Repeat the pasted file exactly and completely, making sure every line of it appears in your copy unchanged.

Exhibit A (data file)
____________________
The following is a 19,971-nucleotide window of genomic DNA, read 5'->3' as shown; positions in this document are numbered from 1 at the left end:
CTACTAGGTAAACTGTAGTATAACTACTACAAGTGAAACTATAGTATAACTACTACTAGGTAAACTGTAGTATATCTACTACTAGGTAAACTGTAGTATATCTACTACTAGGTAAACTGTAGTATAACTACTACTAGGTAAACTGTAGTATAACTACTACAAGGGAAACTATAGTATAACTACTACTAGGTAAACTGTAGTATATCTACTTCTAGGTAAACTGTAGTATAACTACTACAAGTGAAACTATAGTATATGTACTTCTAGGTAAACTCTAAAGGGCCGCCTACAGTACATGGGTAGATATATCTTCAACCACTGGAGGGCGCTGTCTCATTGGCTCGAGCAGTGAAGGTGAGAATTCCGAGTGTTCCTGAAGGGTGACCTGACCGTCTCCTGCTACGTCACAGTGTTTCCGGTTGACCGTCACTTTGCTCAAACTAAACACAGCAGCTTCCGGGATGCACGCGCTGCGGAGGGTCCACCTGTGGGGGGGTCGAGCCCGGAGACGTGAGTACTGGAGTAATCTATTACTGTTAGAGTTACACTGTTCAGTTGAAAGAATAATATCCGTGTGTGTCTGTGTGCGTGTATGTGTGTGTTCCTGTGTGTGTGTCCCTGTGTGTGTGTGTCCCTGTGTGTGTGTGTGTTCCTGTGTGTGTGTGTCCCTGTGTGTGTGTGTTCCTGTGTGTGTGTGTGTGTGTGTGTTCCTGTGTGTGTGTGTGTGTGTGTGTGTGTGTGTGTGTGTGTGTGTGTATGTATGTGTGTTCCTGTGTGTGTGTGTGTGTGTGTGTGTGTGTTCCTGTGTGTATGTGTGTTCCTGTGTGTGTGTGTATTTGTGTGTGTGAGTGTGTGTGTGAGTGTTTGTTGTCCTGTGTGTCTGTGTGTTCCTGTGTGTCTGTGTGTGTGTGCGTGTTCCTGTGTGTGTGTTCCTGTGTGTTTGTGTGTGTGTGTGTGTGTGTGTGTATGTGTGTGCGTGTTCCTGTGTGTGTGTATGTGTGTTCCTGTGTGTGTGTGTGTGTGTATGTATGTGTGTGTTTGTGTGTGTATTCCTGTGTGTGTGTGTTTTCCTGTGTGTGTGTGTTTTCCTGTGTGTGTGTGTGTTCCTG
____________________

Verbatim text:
The following is a 19,971-nucleotide window of genomic DNA, read 5'->3' as shown; positions in this document are numbered from 1 at the left end:
CTACTAGGTAAACTGTAGTATAACTACTACAAGTGAAACTATAGTATAACTACTACTAGGTAAACTGTAGTATATCTACTACTAGGTAAACTGTAGTATATCTACTACTAGGTAAACTGTAGTATAACTACTACTAGGTAAACTGTAGTATAACTACTACAAGGGAAACTATAGTATAACTACTACTAGGTAAACTGTAGTATATCTACTTCTAGGTAAACTGTAGTATAACTACTACAAGTGAAACTATAGTATATGTACTTCTAGGTAAACTCTAAAGGGCCGCCTACAGTACATGGGTAGATATATCTTCAACCACTGGAGGGCGCTGTCTCATTGGCTCGAGCAGTGAAGGTGAGAATTCCGAGTGTTCCTGAAGGGTGACCTGACCGTCTCCTGCTACGTCACAGTGTTTCCGGTTGACCGTCACTTTGCTCAAACTAAACACAGCAGCTTCCGGGATGCACGCGCTGCGGAGGGTCCACCTGTGGGGGGGTCGAGCCCGGAGACGTGAGTACTGGAGTAATCTATTACTGTTAGAGTTACACTGTTCAGTTGAAAGAATAATATCCGTGTGTGTCTGTGTGCGTGTATGTGTGTGTTCCTGTGTGTGTGTCCCTGTGTGTGTGTGTCCCTGTGTGTGTGTGTGTTCCTGTGTGTGTGTGTCCCTGTGTGTGTGTGTTCCTGTGTGTGTGTGTGTGTGTGTGTTCCTGTGTGTGTGTGTGTGTGTGTGTGTGTGTGTGTGTGTGTGTGTGTATGTATGTGTGTTCCTGTGTGTGTGTGTGTGTGTGTGTGTGTGTTCCTGTGTGTATGTGTGTTCCTGTGTGTGTGTGTATTTGTGTGTGTGAGTGTGTGTGTGAGTGTTTGTTGTCCTGTGTGTCTGTGTGTTCCTGTGTGTCTGTGTGTGTGTGCGTGTTCCTGTGTGTGTGTTCCTGTGTGTTTGTGTGTGTGTGTGTGTGTGTGTGTATGTGTGTGCGTGTTCCTGTGTGTGTGTATGTGTGTTCCTGTGTGTGTGTGTGTGTGTATGTATGTGTGTGTTTGTGTGTGTATTCCTGTGTGTGTGTGTTTTCCTGTGTGTGTGTGTTTTCCTGTGTGTGTGTGTGTTCCTG